It’s fairly standard practice for scoring to be used in performance reviews – both by objective and an overall score. Initially the idea that everyone gets a ‘score’ can cause controversy, with concerns over it being too binary or biased. The whole process and structure though, is designed to avoid one dimensional perspectives and give insight to the score. Furthermore, it really helps create clarity and focus on whether a person is meeting expectations or not overall. It is easy to have a review conversation with someone and their key takeaways be different to yours (either overly negative or overly positive, based on their perspective) and the score helps avoid such misalignment. In a study at Facebook, staff were asked if they should get rid of scores and 87% said no, so it’s worth getting into the habit now.
A simple 4 point scale has proven most popular (5 point scales encourage safe middle-ground scoring) – you might choose something like:
- Exceeds expectations / exceptional performer
- Meets expectations
- Partially meets expectations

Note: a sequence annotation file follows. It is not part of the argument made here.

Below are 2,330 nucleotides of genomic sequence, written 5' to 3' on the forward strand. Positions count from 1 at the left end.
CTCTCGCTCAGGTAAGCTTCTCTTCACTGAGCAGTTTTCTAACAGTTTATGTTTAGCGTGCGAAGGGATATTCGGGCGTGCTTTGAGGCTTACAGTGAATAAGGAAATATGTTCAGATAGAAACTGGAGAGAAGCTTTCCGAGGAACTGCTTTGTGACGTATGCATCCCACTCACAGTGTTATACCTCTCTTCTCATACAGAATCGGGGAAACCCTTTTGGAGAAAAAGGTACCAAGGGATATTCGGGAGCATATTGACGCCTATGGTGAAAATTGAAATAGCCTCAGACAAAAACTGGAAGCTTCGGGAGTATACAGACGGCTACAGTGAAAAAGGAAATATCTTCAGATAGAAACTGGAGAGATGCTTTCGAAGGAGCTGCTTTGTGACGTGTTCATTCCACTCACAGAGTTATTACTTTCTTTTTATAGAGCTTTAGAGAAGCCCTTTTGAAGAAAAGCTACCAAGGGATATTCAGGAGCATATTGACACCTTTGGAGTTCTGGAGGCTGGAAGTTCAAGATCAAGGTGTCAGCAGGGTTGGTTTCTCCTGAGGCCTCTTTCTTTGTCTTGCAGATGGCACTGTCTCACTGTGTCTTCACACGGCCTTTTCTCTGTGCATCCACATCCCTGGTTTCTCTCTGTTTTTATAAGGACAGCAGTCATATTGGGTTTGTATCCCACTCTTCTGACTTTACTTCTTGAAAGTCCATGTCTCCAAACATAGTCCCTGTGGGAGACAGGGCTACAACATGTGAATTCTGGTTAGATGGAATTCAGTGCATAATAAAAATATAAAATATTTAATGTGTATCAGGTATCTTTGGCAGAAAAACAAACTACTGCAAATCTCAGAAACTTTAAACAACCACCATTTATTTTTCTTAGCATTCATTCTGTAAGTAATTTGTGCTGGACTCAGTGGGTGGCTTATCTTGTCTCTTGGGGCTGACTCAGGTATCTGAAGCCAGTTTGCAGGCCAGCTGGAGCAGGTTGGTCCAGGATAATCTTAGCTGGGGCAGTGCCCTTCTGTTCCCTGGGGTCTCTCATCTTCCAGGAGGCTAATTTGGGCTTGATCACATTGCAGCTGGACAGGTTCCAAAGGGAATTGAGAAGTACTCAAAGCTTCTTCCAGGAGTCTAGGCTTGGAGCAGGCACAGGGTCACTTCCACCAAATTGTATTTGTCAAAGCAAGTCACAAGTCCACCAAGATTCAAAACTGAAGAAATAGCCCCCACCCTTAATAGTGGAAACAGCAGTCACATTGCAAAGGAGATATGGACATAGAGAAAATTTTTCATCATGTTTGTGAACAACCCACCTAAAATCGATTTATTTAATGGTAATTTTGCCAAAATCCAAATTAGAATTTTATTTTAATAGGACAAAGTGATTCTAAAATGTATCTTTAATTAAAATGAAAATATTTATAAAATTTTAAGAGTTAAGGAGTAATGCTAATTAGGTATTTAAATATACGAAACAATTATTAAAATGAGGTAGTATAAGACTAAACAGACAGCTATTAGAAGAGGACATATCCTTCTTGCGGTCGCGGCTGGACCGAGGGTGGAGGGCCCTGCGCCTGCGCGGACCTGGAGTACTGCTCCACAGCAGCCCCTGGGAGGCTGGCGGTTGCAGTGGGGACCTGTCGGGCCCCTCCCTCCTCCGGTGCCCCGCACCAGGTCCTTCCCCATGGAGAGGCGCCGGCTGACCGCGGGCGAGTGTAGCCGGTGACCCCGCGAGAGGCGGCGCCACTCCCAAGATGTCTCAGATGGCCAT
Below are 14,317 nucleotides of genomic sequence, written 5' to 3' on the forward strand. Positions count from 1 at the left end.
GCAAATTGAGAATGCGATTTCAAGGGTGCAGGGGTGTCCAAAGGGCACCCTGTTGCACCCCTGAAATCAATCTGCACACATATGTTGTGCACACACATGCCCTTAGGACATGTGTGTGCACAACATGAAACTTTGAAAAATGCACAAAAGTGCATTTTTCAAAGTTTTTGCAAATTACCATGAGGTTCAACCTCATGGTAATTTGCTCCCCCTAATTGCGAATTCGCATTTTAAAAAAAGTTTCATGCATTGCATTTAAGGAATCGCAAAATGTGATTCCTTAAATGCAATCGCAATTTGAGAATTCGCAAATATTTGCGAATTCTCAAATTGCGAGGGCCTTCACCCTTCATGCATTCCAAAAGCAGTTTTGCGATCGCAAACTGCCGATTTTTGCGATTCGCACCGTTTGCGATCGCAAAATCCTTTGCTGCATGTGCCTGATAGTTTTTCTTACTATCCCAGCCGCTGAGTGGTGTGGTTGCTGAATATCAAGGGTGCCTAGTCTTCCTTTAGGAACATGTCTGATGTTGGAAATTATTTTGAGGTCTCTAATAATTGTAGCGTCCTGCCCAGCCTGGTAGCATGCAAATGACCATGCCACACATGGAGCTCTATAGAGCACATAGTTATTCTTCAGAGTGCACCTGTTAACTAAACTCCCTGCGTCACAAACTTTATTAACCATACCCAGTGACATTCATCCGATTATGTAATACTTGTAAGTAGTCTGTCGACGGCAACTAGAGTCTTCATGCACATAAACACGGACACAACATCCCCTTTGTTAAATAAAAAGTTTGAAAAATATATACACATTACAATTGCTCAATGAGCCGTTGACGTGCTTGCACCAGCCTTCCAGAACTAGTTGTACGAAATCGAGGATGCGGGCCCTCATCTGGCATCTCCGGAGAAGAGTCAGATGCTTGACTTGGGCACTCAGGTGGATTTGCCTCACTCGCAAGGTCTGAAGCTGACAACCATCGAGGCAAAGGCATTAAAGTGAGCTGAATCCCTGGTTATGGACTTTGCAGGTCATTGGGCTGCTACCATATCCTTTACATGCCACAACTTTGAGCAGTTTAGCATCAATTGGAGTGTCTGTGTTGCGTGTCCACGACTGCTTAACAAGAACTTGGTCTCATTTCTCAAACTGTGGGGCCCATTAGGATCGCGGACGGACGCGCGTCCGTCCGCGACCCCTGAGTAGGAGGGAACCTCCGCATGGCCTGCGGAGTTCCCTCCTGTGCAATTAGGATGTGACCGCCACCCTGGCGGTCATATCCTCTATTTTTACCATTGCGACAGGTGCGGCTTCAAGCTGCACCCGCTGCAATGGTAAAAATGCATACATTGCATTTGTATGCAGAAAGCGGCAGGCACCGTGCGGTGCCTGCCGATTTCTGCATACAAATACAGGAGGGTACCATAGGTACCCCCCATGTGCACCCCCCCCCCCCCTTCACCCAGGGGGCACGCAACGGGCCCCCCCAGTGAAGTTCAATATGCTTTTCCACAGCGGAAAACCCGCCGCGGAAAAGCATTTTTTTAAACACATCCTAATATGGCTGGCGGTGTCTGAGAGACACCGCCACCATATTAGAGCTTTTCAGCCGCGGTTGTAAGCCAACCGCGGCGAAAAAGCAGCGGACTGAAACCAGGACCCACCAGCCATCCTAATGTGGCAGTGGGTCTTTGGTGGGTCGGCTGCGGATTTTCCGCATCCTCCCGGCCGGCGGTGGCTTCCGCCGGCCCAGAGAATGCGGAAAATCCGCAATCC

- Misses the mark / Needs improvement
As soon as you have scores, you need an aligned approach to what constitutes each of those scores between scorers. Questions to discuss include the percentage of deliverables that have to be hit to gain each score, the weighting of What and How deliverables, and how to deal with extenuating circumstances (within the business and for the individual).
As the team grows beyond a handful of people, the scores start to have implications beyond the individual. Team members are likely to compare against their peers and develop expectations relating to their performance review and future promotions.
A good place to start (even with a small team) is to introduce calibration meetings between scoring managers, where line-managers have to defend the score of each of their direct-reports. This helps ward against overly harsh or lenient scoring, and doesn’t have to be a drawn out process in the early stages.
As the team grows and expectations change, the process can mature to incorporate incentives, salary changes and promotions. This requires a more detailed rubric approach, that outlines what competencies are required at each level for the What and especially the How, in order to drive consistency across teams and develop the kind of managers you need for growth. This process is a must in scaleup phase and this First Round article is a great read for that process.